Monday, August 15, 2005

There's no such thing as a right to privacy

This is a post directed at all the liberals, and the libertarians who believe in the concept of a right to privacy. Ignoring the Constitutional problems with such a claim, this is a philosophical and logical argument about the supposed right to privacy.

Follow my logic here: The right to privacy protects the right of individuals to engage in private consensual sexual relationships. The government has no business in the bedroom, as the saying goes.

Now, does “the right to privacy” also protect prostitution? (On a very random note, isn’t it odd how prostitution rhymes with Constitution.) Potentially, the only difference is the nature of the relationship in question. One involves the exchange of money for services, while the other involves a relationship of the so-called personal nature. The actions in question are the same.

So why is it that “the right to privacy” protects one sort of relationship, and not another? Why is privacy thrown out the window as soon as money is exchanged? Why is it that a romantic relationship should be free of government interference, but a personal business relationship demands the strictest of government scrutiny? Keep in mind that not only is prostitution illegal, but even if it was legal, it would be highly regulated and subject to federal tax laws.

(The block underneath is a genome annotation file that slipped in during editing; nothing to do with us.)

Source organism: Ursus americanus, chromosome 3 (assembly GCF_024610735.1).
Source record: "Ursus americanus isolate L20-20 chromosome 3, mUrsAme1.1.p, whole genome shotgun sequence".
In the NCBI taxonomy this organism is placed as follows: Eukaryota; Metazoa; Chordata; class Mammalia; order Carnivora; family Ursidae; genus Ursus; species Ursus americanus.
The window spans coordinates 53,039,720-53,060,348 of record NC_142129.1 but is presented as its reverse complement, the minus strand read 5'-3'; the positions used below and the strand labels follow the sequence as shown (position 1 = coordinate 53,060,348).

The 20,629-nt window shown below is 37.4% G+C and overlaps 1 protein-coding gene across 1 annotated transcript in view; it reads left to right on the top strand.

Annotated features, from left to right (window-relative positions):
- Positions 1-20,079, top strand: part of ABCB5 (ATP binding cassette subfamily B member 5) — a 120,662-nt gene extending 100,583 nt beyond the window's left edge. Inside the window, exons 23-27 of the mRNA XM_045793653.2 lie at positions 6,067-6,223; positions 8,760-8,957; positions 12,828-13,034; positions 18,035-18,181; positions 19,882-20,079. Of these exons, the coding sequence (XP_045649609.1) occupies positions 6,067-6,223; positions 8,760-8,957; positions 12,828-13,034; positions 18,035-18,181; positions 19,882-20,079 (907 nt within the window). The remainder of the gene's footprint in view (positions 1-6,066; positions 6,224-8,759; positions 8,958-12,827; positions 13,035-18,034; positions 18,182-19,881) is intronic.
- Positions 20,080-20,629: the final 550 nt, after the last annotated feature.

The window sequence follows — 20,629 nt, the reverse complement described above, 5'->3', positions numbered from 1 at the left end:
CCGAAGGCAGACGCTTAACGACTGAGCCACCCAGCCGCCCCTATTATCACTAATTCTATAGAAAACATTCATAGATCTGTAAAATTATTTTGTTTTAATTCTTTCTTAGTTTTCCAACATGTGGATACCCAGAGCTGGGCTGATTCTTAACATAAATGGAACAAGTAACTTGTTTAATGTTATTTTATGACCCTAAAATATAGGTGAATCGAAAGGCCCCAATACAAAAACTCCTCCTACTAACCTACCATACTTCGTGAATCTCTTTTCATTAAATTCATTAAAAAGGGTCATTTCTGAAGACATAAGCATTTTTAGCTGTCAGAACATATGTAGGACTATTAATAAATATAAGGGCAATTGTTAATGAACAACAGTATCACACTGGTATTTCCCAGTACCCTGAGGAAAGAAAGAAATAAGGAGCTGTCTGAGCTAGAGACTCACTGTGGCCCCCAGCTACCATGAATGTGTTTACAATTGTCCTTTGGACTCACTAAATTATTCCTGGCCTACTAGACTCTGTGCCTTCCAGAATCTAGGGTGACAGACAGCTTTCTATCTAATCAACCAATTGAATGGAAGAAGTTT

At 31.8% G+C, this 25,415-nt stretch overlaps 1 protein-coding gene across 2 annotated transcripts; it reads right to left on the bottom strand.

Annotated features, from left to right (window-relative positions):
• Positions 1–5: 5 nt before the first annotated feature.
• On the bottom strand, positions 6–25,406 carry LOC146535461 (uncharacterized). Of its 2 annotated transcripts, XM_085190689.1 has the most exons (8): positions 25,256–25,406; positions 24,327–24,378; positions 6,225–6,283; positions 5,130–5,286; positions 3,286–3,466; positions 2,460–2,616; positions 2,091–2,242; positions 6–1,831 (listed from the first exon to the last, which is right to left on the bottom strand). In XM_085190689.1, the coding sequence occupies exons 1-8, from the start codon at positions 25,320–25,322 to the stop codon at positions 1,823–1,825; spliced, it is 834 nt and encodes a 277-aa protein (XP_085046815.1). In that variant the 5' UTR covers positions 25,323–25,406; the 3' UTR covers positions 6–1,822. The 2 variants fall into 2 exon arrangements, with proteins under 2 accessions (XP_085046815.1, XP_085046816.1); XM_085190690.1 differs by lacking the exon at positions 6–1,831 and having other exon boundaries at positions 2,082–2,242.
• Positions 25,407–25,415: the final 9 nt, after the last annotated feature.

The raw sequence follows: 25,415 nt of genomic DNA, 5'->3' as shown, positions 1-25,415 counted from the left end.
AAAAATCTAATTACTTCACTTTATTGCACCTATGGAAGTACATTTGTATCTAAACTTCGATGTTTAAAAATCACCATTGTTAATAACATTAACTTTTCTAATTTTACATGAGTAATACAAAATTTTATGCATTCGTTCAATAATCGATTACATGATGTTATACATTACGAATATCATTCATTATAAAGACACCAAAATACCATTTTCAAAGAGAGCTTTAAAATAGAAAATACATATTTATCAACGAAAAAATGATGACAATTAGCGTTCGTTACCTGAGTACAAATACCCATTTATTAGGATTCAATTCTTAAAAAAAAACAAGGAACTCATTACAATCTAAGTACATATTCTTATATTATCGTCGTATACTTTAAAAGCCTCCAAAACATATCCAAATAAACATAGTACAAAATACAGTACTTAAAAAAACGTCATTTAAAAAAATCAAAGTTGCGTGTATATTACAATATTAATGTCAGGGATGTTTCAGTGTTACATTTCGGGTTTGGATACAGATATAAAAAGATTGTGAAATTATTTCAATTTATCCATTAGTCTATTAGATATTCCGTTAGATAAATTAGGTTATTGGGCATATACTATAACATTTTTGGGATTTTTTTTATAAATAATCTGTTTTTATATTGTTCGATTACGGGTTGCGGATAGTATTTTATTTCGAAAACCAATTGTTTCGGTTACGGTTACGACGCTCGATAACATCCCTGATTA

Proponents of the right to privacy invoke the term in order to either protect specific behavior that is legal but controversial, or to strike down laws that restrict behavior that such proponents believe should be legal. A scant few ever mention privacy rights in order to protect all private behavior that doesn’t infringe upon anyone else’s rights. The “right to privacy” protects consensual sex, but not drug use or prostitution because the entire concept only exists to protect specific behavior.

Conservative hypocrisy is always very easy to point out, but liberal hypocrisy can be a bit trickier. Conservatives are often times quite rightly accused of wanting to impose their moral values upon the population through the law. And it’s quite easy to recognize when the religious right and the Christian coalition are up to such nonsense. The problem with liberals is that they do the exact same thing. They may not be using religion, but they are still looking to impose a value system upon the population through the law.

So whether you oppose gay marriage, drugs, or prostitution through the legal system, ask yourself why your values should be imposed upon everyone else.

2 Comments:

Blogger Kerry said...

Maybe there's a reason why constitution rhymes with prostitution :)

I think I tend to agree that things you personally oppose should not be imposed upon everyone else.

-Kerry

2:04 AM  
Anonymous Larissa said...

Prostitution should be legal -- and regulated. Wouldn't the government be able to regulate it viz the commerce clause or something? (Forgive me if I'm wrong, I have Lofty for a prof, so I have no idea what's going on...)

9:41 AM  

Post a Comment

<< Home